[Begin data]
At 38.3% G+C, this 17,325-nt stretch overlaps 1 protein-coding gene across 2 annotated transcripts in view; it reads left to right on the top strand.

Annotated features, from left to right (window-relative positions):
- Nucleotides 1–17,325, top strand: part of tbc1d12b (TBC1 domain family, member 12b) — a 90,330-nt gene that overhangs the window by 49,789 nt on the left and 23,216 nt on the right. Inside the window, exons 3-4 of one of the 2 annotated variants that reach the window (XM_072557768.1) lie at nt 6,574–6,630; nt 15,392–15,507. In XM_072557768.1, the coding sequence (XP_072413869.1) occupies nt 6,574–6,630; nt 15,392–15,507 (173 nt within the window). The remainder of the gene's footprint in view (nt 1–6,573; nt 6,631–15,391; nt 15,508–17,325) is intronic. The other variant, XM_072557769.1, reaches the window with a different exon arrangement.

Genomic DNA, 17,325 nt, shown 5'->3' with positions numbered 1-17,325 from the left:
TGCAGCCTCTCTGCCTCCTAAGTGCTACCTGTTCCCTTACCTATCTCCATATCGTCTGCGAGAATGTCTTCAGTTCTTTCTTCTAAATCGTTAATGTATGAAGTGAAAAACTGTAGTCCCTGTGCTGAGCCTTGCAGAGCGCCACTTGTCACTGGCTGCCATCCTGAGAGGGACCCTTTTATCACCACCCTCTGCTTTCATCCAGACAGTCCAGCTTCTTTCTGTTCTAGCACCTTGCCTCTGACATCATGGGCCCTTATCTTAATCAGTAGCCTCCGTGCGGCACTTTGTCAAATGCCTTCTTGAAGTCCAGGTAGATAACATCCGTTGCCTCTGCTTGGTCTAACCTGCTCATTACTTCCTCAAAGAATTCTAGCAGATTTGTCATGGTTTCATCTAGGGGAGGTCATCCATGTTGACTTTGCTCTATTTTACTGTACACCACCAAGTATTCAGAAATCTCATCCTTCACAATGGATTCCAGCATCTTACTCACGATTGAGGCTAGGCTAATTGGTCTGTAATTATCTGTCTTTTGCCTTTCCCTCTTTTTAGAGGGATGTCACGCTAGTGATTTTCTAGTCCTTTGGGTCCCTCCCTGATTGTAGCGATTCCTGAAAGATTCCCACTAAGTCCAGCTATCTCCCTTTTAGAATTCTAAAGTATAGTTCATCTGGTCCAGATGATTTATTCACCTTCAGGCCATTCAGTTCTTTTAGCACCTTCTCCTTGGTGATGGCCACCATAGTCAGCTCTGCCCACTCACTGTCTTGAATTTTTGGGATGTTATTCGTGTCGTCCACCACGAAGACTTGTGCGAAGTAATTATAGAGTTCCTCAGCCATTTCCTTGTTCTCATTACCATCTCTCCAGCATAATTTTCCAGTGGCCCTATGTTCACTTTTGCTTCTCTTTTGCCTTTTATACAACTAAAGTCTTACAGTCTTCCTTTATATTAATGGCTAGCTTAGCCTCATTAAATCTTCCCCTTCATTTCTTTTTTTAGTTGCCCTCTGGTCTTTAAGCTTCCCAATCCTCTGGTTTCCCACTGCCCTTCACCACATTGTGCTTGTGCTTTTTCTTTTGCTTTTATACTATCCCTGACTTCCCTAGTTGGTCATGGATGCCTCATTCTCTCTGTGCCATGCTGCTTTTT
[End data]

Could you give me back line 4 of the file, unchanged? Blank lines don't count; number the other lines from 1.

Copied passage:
Genomic DNA, 17,325 nt, shown 5'->3' with positions numbered 1-17,325 from the left: